What are animal by-products?

Animal by-products are products of animal origin that are not used for meat consumption. The animal fat producers collect or import these products. The fats they use are:

Pork fat (Lard)

We also call pork fat lard. The fat has a white color and is extracted from pork belly and other fatty cuts. The composition of the fat strongly depends on the feed the animal has had. Feed with a relatively high amount of vegetable oil leads to softer, more unsaturated pork fat. The most important fatty acids in terms of content are oleic acid, palmitic acid, stearic acid and linoleic acid. The average melting point is about 36 degrees Celsius (the rind melts at about 28 degrees, the deeper fat tissues near the organs at about 43 degrees). We can consume the best quality pork fat without refining.

Beef fat (Tallow)

Another word for beef fat is tallow. Beef fat of a firmer quality is also known as premier gravy. Most of it is extracted from organ tissues. The color is grayish white and the melting point is about 44 degrees Celsius. The composition of the feed has less influence on the composition of body fat in cattle than in pigs. The most important fatty acids in terms of content are oleic acid, palmitic acid and stearic acid. Beef fat can enter the food chain, but is also very popular in oleochemistry (particularly as a raw material for soap).

Poultry fat

Poultry fat comes mainly from chickens and turkeys. We mainly obtain the poultry fat from intestinal tracts and from the abdominal and breast tissue. The melting point of poultry fat is approximately 25 degrees Celsius. This type of fat is golden in color and especially rich in oleic acid and linoleic acid, and to a lesser extent in stearic acid. Poultry fat is mainly used for animal feed, foodstuffs and dry dog and cat food (pet food).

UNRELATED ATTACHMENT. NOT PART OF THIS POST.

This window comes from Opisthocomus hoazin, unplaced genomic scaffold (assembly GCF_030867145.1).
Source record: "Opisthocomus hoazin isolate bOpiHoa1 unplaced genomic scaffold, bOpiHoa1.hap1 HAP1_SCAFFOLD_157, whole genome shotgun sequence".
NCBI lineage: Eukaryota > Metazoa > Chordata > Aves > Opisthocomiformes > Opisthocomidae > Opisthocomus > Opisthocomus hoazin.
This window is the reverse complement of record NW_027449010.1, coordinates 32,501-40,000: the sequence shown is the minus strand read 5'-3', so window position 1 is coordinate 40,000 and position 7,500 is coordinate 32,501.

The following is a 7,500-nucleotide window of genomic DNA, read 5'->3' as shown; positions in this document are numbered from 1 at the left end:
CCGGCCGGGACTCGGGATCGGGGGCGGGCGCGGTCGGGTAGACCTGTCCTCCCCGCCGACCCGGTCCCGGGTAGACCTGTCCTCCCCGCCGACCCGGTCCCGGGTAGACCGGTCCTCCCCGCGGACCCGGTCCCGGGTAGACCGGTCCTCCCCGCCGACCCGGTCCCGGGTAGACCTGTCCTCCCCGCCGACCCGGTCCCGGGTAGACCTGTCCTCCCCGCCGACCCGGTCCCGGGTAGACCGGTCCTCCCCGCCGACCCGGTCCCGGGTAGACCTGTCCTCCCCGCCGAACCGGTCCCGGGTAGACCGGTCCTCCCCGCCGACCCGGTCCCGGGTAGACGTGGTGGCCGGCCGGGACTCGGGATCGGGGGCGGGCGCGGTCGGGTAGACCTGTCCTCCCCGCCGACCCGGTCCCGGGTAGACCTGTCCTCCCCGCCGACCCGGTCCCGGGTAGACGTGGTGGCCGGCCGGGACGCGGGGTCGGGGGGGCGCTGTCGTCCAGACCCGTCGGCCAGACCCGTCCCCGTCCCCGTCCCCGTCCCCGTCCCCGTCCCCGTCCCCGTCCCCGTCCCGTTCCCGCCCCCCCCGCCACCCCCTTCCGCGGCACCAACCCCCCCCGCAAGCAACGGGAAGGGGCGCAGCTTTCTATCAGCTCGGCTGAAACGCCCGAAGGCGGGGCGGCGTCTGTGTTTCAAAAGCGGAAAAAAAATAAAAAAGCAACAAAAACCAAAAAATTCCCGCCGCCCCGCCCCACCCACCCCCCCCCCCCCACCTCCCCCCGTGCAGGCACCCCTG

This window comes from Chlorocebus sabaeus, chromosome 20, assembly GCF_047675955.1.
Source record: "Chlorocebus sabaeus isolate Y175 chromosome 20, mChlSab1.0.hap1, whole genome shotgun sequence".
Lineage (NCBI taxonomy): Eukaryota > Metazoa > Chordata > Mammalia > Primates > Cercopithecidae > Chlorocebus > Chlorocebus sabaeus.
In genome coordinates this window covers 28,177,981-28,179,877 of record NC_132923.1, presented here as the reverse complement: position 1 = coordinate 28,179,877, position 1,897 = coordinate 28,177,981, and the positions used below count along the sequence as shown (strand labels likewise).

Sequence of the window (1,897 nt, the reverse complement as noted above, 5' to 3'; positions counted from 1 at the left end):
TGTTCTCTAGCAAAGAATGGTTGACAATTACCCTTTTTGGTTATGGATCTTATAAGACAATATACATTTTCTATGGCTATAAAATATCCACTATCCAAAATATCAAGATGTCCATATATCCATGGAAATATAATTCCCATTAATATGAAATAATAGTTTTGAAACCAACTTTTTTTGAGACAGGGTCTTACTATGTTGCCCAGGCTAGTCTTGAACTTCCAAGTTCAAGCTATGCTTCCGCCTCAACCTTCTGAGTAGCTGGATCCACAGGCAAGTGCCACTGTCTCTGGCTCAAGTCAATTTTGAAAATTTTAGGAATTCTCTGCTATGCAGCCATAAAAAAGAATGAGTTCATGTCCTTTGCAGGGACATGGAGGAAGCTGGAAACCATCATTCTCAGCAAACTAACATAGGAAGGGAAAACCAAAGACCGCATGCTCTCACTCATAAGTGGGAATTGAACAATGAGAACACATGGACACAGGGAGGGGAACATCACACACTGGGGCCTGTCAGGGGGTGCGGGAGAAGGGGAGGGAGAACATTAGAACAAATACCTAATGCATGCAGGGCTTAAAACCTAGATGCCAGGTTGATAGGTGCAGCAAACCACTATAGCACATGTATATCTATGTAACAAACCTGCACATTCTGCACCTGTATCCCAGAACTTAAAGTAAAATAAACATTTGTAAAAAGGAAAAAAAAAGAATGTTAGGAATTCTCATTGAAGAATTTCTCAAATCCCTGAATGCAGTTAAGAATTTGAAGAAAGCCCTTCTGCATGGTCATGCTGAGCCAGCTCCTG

Ratio per animal species

The diagram below shows per animal species which part is directly intended for meat consumption and which part is further processed into valuable ingredients. (Afbeelding nog vertalen in Engels)

Raio per animal species

Versatilty of a pig

To illustrate the versatility of a farm animal, the picture below shows that agriculture impacts our daily lives through more than just the food on our plates. The parts of a pig mentioned below offer a huge product variety. Also by-products from cows and chicken are used in various ways.

Versatility of a pig


Marine oils

The marine oils categorie covers the oil that is extracted from fish, as well as the oil extraced from marine mammals, such as whales and seals. The Dutch oils and fats industry processes only fish oil. The oil comes from herring, pilchard, menhaden and sardine and has a yellow color. In addition to palmitic acid and oleic acid, fish oil contains fairly high levels of unsaturated fatty acids. These fatty acids are very popular because of their health effect. Think of eicosapentaenoic acid (EPA) and docosahexaenoic acid (DHA).

Fish oil also contains relatively many other types of (unsaturated) fatty acid, which makes it a source of healthy fats. That is why we use a lot of fish oil in food or dietary supplements. There is also a lot of fish oil in fish feed, because fish oil is well absorbed in the body of fish. Fish oil also goes to technical destinations.

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